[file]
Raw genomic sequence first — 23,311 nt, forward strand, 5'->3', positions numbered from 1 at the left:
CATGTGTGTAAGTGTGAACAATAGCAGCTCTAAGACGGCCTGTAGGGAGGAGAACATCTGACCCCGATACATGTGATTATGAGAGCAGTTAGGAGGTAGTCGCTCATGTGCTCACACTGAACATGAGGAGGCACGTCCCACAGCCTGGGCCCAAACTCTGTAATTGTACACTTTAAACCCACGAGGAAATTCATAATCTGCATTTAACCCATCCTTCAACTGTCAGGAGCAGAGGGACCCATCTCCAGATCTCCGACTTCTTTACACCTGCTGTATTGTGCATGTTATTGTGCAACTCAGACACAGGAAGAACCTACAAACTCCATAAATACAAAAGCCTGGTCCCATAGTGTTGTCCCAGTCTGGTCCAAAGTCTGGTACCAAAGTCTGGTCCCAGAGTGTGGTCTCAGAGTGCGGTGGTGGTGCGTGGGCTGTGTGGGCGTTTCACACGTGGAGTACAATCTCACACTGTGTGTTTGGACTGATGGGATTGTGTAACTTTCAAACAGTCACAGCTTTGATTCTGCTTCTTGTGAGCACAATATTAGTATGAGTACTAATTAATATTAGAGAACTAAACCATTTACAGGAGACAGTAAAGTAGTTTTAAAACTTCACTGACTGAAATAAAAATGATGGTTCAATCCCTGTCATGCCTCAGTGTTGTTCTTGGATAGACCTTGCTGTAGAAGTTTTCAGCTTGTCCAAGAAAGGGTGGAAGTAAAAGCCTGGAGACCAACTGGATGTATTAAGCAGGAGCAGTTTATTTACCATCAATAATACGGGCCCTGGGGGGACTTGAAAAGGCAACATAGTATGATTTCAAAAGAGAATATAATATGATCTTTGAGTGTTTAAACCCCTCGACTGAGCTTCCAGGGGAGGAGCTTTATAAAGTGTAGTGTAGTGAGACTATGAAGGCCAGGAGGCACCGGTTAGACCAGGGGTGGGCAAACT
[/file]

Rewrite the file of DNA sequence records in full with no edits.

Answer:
Raw genomic sequence first — 23,311 nt, forward strand, 5'->3', positions numbered from 1 at the left:
CATGTGTGTAAGTGTGAACAATAGCAGCTCTAAGACGGCCTGTAGGGAGGAGAACATCTGACCCCGATACATGTGATTATGAGAGCAGTTAGGAGGTAGTCGCTCATGTGCTCACACTGAACATGAGGAGGCACGTCCCACAGCCTGGGCCCAAACTCTGTAATTGTACACTTTAAACCCACGAGGAAATTCATAATCTGCATTTAACCCATCCTTCAACTGTCAGGAGCAGAGGGACCCATCTCCAGATCTCCGACTTCTTTACACCTGCTGTATTGTGCATGTTATTGTGCAACTCAGACACAGGAAGAACCTACAAACTCCATAAATACAAAAGCCTGGTCCCATAGTGTTGTCCCAGTCTGGTCCAAAGTCTGGTACCAAAGTCTGGTCCCAGAGTGTGGTCTCAGAGTGCGGTGGTGGTGCGTGGGCTGTGTGGGCGTTTCACACGTGGAGTACAATCTCACACTGTGTGTTTGGACTGATGGGATTGTGTAACTTTCAAACAGTCACAGCTTTGATTCTGCTTCTTGTGAGCACAATATTAGTATGAGTACTAATTAATATTAGAGAACTAAACCATTTACAGGAGACAGTAAAGTAGTTTTAAAACTTCACTGACTGAAATAAAAATGATGGTTCAATCCCTGTCATGCCTCAGTGTTGTTCTTGGATAGACCTTGCTGTAGAAGTTTTCAGCTTGTCCAAGAAAGGGTGGAAGTAAAAGCCTGGAGACCAACTGGATGTATTAAGCAGGAGCAGTTTATTTACCATCAATAATACGGGCCCTGGGGGGACTTGAAAAGGCAACATAGTATGATTTCAAAAGAGAATATAATATGATCTTTGAGTGTTTAAACCCCTCGACTGAGCTTCCAGGGGAGGAGCTTTATAAAGTGTAGTGTAGTGAGACTATGAAGGCCAGGAGGCACCGGTTAGACCAGGGGTGGGCAAACT